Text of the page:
September 21, 2009

IRONTON — Mayor Rich Blankenship knows that infrastructure is one of the main things companies ask about when looking to move into a community. And it’s one reason he’s feeling good about what’s happening in the Ohio River town.

The city plans to start on a $10 million project next month to reline 60 miles of the city’s sanitary sewers. The project will provide some 50 jobs for about a year, some of them going to a local subcontractor, Blankenship said Friday.

Half of the project cost for what Doug Cade, an Ironton engineer with the firm of E.L. Robinson, calls a green project is coming from federal stimulus funds. The other half will come from a low-interest loan, he said.

The federal stimulus money didn’t come without a fight. The city initially was turned down on its grant request earlier this year. Blankenship didn’t accept the rebuff. He called Gov. Ted Strickland and went to Columbus to appeal the decision.

“I knew we had a good project,” Blankenship said. “These are our needs, not our wants. This project will benefit the city for the long term. It will extend the life of the sewers by 40 years.”

The city hasn’t yet worked out the details on how to kick off the project starting the first week in October. A bunch of officials pushing around shovels filled with dirt won’t work since the work is being done in city sewers and manholes.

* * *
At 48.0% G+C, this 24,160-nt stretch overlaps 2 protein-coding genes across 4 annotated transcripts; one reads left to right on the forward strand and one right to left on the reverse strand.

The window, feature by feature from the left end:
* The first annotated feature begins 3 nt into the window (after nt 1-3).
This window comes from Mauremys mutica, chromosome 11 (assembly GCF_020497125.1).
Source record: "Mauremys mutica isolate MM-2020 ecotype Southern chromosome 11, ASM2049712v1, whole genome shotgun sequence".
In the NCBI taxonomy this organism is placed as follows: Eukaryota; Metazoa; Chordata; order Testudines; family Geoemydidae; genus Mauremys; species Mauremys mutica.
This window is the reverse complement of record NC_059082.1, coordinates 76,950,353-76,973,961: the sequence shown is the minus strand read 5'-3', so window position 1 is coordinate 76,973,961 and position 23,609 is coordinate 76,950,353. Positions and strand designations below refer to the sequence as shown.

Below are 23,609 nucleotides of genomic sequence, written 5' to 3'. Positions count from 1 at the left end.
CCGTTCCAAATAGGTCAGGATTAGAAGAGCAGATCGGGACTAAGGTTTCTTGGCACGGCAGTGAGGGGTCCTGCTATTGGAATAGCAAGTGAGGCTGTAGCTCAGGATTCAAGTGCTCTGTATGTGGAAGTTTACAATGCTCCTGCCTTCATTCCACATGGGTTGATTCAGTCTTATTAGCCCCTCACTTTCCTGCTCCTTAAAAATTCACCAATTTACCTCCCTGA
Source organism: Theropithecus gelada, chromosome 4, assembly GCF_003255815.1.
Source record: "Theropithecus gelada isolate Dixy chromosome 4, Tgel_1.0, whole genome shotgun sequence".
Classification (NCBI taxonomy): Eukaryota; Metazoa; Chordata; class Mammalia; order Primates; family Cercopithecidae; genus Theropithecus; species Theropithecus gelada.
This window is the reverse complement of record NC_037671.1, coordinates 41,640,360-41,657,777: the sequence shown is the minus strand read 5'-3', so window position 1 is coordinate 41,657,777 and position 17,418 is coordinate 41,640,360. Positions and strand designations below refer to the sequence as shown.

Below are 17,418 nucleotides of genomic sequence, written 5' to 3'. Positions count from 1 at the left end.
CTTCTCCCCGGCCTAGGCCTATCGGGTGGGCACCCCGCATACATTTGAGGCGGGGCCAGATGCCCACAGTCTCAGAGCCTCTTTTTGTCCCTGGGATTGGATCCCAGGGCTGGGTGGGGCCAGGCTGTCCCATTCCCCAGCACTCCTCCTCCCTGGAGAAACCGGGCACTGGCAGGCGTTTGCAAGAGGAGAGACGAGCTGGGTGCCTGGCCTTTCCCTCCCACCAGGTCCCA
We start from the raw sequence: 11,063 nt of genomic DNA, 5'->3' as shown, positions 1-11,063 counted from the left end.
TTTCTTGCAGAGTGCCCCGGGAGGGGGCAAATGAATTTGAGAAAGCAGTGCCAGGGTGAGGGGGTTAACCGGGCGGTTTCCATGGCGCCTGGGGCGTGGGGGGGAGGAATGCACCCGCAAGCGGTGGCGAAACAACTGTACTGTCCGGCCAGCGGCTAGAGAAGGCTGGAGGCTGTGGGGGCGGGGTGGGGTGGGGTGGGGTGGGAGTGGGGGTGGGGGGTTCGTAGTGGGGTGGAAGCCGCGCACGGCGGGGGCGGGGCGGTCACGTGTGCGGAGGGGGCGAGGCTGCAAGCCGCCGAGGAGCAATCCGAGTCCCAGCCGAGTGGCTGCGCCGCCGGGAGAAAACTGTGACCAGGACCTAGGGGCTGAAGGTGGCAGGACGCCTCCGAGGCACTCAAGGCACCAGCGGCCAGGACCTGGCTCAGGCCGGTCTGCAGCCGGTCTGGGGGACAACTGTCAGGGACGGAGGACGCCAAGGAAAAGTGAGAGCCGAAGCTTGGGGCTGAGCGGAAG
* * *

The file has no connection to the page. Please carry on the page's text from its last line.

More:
“We won’t be disturbing the ground or tearing up city streets,” Cade said. “It’s environmentally friendly. It will eliminate a lot of the groundwater inflow.” The city still will have to pursue a separate project that could cost up to $18 million to separate the stormwater drains and sanitary sewers, he said.

The Cured In Place Pipe project calls for a material rolled out like a firehose to be inserted in the sewers and hot steam will be run through it, allowing it to be expand to form a new sewer line inside the brick-and-concrete sewers, some of which are likely 100 years old or more, Cade said.

Reynolds Inliner of Hilliard, Ohio, was awarded the contract for the yearlong project. Fee Corp. of Ironton, a subcontractor, also will have some people working on the project, Cade said.

The city will have to borrow some $5 million to match the federal stimulus grant. It can take a 3.35 percent, 20-year loan through the Water Pollution Control Loan Fund from the Ohio Environmental Protection Agency or try to get a lower rate or a longer payback period.

“We’re trying to get a lower interest rate,” Blankenship said. “We should hear something by mid-October.”

Another part of the project calls for a non-toxic, non-hazardous material to be sprayed in city manholes, Cade said. The material does give off an unpleasant odor, he said.

The city also has put a new water tank in service, a move that is saving some 600,000 gallons of processed water per day. It replaces a leaky water tank built in 1920. The city got a $300,000 grant, a $300,000 low-interest loan and had to borrow another $1.5 million to build the new tank.

The new tank, however, has allowed the city to cut down on producing clean water, saving chemicals and electricity. The water plant currently is running about six and a half hours a day compared to 14 hours per day with the old tank, Cade said.

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